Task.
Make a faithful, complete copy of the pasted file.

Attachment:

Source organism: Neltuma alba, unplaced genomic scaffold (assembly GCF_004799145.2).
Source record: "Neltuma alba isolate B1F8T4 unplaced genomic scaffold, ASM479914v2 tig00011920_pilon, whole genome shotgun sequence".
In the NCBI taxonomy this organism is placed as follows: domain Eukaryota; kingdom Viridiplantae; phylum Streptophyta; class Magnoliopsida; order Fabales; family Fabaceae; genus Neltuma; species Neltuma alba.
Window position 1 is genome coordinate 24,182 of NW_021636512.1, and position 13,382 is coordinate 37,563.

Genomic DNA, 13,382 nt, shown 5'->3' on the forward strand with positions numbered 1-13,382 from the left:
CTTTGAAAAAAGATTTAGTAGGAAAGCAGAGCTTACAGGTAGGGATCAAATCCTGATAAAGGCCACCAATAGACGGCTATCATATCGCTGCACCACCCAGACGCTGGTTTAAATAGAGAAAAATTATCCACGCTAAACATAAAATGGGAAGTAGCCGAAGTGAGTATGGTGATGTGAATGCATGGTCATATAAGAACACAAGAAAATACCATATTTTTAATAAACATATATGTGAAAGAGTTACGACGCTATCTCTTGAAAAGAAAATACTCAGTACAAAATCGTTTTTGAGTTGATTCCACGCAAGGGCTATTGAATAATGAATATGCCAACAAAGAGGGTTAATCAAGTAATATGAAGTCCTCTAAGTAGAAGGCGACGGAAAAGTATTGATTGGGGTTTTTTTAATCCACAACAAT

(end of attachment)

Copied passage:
Source organism: Neltuma alba, unplaced genomic scaffold (assembly GCF_004799145.2).
Source record: "Neltuma alba isolate B1F8T4 unplaced genomic scaffold, ASM479914v2 tig00011920_pilon, whole genome shotgun sequence".
In the NCBI taxonomy this organism is placed as follows: domain Eukaryota; kingdom Viridiplantae; phylum Streptophyta; class Magnoliopsida; order Fabales; family Fabaceae; genus Neltuma; species Neltuma alba.
Window position 1 is genome coordinate 24,182 of NW_021636512.1, and position 13,382 is coordinate 37,563.

Genomic DNA, 13,382 nt, shown 5'->3' on the forward strand with positions numbered 1-13,382 from the left:
CTTTGAAAAAAGATTTAGTAGGAAAGCAGAGCTTACAGGTAGGGATCAAATCCTGATAAAGGCCACCAATAGACGGCTATCATATCGCTGCACCACCCAGACGCTGGTTTAAATAGAGAAAAATTATCCACGCTAAACATAAAATGGGAAGTAGCCGAAGTGAGTATGGTGATGTGAATGCATGGTCATATAAGAACACAAGAAAATACCATATTTTTAATAAACATATATGTGAAAGAGTTACGACGCTATCTCTTGAAAAGAAAATACTCAGTACAAAATCGTTTTTGAGTTGATTCCACGCAAGGGCTATTGAATAATGAATATGCCAACAAAGAGGGTTAATCAAGTAATATGAAGTCCTCTAAGTAGAAGGCGACGGAAAAGTATTGATTGGGGTTTTTTTAATCCACAACAAT